Put quite simply: getting sick while traveling sucks. Not only do you miss out on much of the fun stuff you were planning on doing, but you’ll have to recover in a hostel or hotel instead of your own bed.
Let’s back up. I was reflecting on my first month of traveling, and in an email to my parents I wrote that I had survived a whole month in Southeast Asia without getting traveler’s diarrhea or the stomach flu- yay! Of course, as soon as I sent that email, Murphy’s Law had to make sure my gloating stopped.
It started off as what I thought was the worst hangover of all time, the day of the Full Moon Party. While I didn’t used to get hangovers, time eventually caught up with me and the awful, day long hangovers began right around when I turned 22. But that particular hangover was extremely confusing to me- I had barely drank the night before! I had had one bucket (equivalent to maybe 4 mixed drinks?), which is not enough to make me hungover all day. I was immediately regretting going out the night before the Full Moon Party and doubting whether I could make it to the beach that night. What began as a stomachache shifted to hot and cold flashes and a horrible headache. While I made it out for a short time that night, I definitely missed out on much of the fun of the Full Moon Party and almost fainted at one point, prompting me to give up and return to bed.
When my “hangover” continued to the next day, I began wondering if I was really just sick. And, as it turns out, I was- I’m pretty sure the ice from my bucket that night was what gave me an infection. Here’s my advice on what to do when you get sick while traveling.
1. Wait a few days. I waited three days to see a doctor- it doesn’t make sense to go to the clinic if you’re only hungover! Of course, if you feel supremely awful, yes, go immeditaly. But if you just feel a little worse than the wear, save yourself some money and see if nature (aided with plenty of water and rest) can work itself out.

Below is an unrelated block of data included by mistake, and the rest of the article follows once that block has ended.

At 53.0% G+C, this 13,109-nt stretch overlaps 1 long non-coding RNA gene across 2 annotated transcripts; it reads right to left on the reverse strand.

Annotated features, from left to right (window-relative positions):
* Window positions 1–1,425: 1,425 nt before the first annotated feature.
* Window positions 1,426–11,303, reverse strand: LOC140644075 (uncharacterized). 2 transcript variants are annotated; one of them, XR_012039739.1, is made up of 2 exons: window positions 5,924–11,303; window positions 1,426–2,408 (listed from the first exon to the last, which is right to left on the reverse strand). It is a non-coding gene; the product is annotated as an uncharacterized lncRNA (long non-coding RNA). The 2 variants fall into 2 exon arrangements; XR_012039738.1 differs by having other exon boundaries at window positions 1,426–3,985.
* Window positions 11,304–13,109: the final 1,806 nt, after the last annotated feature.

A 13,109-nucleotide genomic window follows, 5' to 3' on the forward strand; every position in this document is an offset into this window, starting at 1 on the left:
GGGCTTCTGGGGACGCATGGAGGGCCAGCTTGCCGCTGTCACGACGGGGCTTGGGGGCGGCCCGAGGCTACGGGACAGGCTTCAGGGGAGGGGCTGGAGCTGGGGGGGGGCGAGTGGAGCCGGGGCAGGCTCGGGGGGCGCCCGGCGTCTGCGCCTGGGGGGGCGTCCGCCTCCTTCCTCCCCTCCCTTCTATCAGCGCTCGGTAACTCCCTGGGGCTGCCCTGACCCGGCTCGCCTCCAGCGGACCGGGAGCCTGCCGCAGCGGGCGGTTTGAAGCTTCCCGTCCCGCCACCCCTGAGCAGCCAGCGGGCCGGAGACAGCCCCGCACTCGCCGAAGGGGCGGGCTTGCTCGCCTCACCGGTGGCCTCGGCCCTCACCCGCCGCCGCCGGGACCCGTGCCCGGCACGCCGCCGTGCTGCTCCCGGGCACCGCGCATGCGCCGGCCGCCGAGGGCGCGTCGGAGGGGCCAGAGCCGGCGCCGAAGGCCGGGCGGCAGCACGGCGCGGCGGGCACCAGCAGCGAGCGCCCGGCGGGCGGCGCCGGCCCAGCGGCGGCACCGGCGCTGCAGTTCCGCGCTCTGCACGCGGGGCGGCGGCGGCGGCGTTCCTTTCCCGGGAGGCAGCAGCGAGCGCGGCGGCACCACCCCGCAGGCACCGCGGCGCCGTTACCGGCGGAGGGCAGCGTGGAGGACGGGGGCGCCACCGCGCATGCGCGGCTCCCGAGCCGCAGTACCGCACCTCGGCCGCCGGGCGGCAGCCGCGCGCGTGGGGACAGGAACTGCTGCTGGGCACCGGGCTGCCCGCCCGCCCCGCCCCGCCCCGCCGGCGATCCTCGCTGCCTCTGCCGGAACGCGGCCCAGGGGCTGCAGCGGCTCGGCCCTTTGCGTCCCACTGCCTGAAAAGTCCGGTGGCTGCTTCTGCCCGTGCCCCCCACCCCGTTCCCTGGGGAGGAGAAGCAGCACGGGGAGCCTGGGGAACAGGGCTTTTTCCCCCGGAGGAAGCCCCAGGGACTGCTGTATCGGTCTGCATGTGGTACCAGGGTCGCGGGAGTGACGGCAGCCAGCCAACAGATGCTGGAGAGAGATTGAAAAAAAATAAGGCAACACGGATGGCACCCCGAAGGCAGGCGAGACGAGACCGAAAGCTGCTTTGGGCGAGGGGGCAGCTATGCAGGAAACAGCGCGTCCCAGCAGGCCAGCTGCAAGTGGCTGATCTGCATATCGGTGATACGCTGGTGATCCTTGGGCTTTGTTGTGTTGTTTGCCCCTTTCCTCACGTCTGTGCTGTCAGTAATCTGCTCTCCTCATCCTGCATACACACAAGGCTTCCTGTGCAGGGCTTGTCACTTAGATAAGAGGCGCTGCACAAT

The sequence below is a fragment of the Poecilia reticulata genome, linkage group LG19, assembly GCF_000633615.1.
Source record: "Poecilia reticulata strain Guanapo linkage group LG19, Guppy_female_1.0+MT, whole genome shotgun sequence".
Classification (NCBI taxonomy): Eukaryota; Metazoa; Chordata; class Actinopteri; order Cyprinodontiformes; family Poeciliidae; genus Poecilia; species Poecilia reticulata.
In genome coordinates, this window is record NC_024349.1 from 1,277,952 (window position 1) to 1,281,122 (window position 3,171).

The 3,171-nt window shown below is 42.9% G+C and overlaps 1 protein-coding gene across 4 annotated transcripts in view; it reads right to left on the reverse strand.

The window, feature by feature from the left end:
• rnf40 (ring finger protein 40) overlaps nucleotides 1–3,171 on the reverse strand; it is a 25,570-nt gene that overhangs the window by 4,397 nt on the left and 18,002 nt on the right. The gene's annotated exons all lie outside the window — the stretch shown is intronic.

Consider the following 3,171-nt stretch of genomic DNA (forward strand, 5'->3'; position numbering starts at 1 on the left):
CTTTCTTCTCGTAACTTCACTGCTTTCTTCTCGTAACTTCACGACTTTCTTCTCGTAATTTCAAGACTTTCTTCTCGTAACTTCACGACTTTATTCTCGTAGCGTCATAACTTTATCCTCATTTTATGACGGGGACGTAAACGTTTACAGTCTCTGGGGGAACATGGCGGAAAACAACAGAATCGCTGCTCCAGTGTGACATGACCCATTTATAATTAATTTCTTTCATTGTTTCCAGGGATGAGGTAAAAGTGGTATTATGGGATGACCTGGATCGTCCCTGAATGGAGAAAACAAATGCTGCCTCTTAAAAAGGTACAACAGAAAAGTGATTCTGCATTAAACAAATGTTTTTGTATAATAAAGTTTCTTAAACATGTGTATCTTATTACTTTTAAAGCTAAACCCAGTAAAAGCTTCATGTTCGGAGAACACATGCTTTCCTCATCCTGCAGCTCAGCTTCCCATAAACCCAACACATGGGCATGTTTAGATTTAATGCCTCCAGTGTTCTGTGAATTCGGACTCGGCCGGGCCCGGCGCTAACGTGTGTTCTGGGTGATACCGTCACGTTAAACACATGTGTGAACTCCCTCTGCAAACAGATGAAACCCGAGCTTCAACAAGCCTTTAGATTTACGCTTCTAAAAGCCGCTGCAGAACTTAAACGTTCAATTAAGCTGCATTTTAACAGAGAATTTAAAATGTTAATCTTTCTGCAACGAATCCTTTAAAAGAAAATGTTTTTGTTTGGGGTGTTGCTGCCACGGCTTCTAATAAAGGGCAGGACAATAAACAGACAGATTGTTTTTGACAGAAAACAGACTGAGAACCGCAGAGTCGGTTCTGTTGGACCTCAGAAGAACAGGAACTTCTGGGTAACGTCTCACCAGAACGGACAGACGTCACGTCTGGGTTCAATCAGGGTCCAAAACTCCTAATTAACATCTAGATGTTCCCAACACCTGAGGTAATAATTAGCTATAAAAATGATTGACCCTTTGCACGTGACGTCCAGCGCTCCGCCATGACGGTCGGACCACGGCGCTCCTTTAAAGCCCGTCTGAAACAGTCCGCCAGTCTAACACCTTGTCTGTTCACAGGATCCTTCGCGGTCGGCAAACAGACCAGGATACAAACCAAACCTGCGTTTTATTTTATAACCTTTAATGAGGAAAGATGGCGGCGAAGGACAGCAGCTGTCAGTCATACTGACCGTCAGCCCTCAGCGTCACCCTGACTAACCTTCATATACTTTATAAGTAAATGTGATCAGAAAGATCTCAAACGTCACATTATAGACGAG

2. Don’t freak out. Everyone in my dorm room in Koh Pha Ngan was telling me I had dengue fever. Just because you are in an exotic locale doesn’t mean you’ve contracted an exotic disease! I was pretty familar with the symptoms of both malaria and dengue fever, and I was almost 100% sure I didn’t have either. My whole body was not aching, and I didn’t have an extreme fever. Do your homework and listen to your body.
3. Go to the doctor. If you still feel sick after a few days, go to the doctor. For some reason, I really didn’t want to go to the doctor. It seems so silly now! I was in and out of the doctor’s office in 20 minutes and with only a $26 bill, which included the visit with the doc and the medications he prescribed. While I was really nervous I had appendicitis (I had extremely painful stomach cramps), I was diagnosed with a simple stomach infection. The doctor gave me medicine for the infection, cramping, and vomiting. I was all better in about 4 days! Why can’t healthcare be this simple in the US?
The worst part about being sick (besides the stomach cramps)? Missing out on all Koh Tao has to offer. I quickly fell in love with Koh Tao- it seemed to be the perfect balance between laidback and less overdeveloped while still having a built up backpacker and diving scene. I felt like Goldilocks- I had finally found the island that was just right. Koh Tao has so much to do in a gorgeous setting, with a ton of great restaurants and fun bars (but way less party-centric than Koh Pha Ngan). And thanks to the stomach flu, I only got to experience Koh Tao’s claim to fme, diving, for one day. While I’d love to complain more about being sick in Koh Tao, I’ll try and remember that I am still extremely lucky I’ve only gotten sick once and did get to do two dives (at Sail Rock, the Gulf of Thailand’s best dive site, no less). Whine over.
Sorry for the lack of photos in this post- I have almost no pictures of Koh Tao as I spent most of my time there curled up in a moaning ball in my bungalow.